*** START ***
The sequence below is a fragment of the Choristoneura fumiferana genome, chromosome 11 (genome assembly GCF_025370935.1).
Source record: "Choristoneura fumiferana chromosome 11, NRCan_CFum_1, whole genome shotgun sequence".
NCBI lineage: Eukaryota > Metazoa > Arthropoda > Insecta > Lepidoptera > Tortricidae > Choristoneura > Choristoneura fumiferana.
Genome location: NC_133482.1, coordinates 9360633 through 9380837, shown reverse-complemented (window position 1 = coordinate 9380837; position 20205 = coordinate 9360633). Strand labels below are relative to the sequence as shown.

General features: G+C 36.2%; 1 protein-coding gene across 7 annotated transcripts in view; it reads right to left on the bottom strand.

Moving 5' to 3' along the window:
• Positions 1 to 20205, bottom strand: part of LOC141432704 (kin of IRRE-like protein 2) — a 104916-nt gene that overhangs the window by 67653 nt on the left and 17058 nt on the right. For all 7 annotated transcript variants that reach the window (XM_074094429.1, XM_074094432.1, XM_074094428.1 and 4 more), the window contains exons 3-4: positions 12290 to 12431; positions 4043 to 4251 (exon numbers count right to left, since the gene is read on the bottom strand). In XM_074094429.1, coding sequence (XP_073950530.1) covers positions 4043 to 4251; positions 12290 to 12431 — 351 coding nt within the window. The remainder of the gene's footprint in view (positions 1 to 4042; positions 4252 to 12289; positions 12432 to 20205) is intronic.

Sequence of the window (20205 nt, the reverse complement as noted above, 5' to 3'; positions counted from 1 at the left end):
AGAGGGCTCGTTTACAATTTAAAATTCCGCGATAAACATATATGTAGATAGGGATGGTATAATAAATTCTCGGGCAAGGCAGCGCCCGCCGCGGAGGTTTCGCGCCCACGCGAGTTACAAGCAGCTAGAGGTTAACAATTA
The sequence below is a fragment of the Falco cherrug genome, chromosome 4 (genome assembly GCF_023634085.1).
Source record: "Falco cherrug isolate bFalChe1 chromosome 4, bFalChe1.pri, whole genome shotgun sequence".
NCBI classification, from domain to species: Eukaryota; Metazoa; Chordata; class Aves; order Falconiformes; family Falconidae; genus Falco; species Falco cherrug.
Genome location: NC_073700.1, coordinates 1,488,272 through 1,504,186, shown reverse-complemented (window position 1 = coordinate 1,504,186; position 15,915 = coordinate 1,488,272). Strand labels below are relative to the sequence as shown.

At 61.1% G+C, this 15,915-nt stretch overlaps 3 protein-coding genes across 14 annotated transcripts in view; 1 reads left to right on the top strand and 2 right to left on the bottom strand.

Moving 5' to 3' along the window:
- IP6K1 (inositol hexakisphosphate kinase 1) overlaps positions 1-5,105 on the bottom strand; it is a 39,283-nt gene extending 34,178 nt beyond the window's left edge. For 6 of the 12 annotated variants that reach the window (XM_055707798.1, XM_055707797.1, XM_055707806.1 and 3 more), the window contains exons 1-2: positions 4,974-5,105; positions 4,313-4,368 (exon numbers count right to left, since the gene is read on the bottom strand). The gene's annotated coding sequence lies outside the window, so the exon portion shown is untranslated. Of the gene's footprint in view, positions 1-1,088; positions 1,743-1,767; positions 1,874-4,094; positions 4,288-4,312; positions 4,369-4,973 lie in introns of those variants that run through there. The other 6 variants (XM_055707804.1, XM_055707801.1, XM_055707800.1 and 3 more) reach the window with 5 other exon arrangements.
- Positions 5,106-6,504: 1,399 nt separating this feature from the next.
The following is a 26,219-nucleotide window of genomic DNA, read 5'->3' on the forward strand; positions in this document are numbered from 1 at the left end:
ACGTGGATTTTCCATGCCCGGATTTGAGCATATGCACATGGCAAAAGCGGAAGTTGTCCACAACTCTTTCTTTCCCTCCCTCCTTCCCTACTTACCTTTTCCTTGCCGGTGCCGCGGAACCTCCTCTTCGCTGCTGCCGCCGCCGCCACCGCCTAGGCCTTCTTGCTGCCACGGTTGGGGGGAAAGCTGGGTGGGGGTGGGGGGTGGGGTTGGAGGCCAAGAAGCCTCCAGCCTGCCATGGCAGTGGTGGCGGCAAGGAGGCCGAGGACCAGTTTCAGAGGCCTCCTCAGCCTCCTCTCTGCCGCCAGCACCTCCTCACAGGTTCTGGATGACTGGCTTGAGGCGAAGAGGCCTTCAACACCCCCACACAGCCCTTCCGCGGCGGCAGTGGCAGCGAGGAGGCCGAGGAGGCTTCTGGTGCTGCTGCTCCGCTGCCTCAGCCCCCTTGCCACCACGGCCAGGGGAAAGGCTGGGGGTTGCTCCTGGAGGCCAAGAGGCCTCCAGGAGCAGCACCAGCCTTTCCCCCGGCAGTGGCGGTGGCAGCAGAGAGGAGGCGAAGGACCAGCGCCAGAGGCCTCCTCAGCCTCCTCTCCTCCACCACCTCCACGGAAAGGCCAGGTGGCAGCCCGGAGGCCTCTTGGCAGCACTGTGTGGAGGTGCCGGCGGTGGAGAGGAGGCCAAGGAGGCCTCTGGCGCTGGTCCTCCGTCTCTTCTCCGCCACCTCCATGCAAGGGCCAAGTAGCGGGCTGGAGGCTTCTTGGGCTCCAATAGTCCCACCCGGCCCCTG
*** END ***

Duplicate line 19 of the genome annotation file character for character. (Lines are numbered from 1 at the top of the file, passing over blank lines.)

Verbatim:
ACGTGGATTTTCCATGCCCGGATTTGAGCATATGCACATGGCAAAAGCGGAAGTTGTCCACAACTCTTTCTTTCCCTCCCTCCTTCCCTACTTACCTTTTCCTTGCCGGTGCCGCGGAACCTCCTCTTCGCTGCTGCCGCCGCCGCCACCGCCTAGGCCTTCTTGCTGCCACGGTTGGGGGGAAAGCTGGGTGGGGGTGGGGGGTGGGGTTGGAGGCCAAGAAGCCTCCAGCCTGCCATGGCAGTGGTGGCGGCAAGGAGGCCGAGGACCAGTTTCAGAGGCCTCCTCAGCCTCCTCTCTGCCGCCAGCACCTCCTCACAGGTTCTGGATGACTGGCTTGAGGCGAAGAGGCCTTCAACACCCCCACACAGCCCTTCCGCGGCGGCAGTGGCAGCGAGGAGGCCGAGGAGGCTTCTGGTGCTGCTGCTCCGCTGCCTCAGCCCCCTTGCCACCACGGCCAGGGGAAAGGCTGGGGGTTGCTCCTGGAGGCCAAGAGGCCTCCAGGAGCAGCACCAGCCTTTCCCCCGGCAGTGGCGGTGGCAGCAGAGAGGAGGCGAAGGACCAGCGCCAGAGGCCTCCTCAGCCTCCTCTCCTCCACCACCTCCACGGAAAGGCCAGGTGGCAGCCCGGAGGCCTCTTGGCAGCACTGTGTGGAGGTGCCGGCGGTGGAGAGGAGGCCAAGGAGGCCTCTGGCGCTGGTCCTCCGTCTCTTCTCCGCCACCTCCATGCAAGGGCCAAGTAGCGGGCTGGAGGCTTCTTGGGCTCCAATAGTCCCACCCGGCCCCTG